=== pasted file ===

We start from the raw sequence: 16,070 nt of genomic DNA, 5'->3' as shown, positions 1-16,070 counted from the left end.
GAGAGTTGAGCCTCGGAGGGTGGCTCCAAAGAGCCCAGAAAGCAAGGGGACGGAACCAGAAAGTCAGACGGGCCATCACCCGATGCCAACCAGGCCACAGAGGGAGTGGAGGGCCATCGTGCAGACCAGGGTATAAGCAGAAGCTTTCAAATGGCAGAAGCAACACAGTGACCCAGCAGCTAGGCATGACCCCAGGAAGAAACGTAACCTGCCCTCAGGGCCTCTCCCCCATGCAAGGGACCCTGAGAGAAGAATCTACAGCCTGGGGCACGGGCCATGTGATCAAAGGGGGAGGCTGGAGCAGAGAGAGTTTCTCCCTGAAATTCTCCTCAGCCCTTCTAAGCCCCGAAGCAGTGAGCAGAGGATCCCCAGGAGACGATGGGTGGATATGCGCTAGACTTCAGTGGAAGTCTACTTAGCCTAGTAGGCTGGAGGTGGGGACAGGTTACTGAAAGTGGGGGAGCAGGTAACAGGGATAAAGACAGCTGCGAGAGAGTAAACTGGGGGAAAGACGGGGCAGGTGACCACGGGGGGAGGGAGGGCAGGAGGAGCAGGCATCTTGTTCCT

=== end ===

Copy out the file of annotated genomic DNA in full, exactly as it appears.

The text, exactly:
We start from the raw sequence: 16,070 nt of genomic DNA, 5'->3' as shown, positions 1-16,070 counted from the left end.
GAGAGTTGAGCCTCGGAGGGTGGCTCCAAAGAGCCCAGAAAGCAAGGGGACGGAACCAGAAAGTCAGACGGGCCATCACCCGATGCCAACCAGGCCACAGAGGGAGTGGAGGGCCATCGTGCAGACCAGGGTATAAGCAGAAGCTTTCAAATGGCAGAAGCAACACAGTGACCCAGCAGCTAGGCATGACCCCAGGAAGAAACGTAACCTGCCCTCAGGGCCTCTCCCCCATGCAAGGGACCCTGAGAGAAGAATCTACAGCCTGGGGCACGGGCCATGTGATCAAAGGGGGAGGCTGGAGCAGAGAGAGTTTCTCCCTGAAATTCTCCTCAGCCCTTCTAAGCCCCGAAGCAGTGAGCAGAGGATCCCCAGGAGACGATGGGTGGATATGCGCTAGACTTCAGTGGAAGTCTACTTAGCCTAGTAGGCTGGAGGTGGGGACAGGTTACTGAAAGTGGGGGAGCAGGTAACAGGGATAAAGACAGCTGCGAGAGAGTAAACTGGGGGAAAGACGGGGCAGGTGACCACGGGGGGAGGGAGGGCAGGAGGAGCAGGCATCTTGTTCCT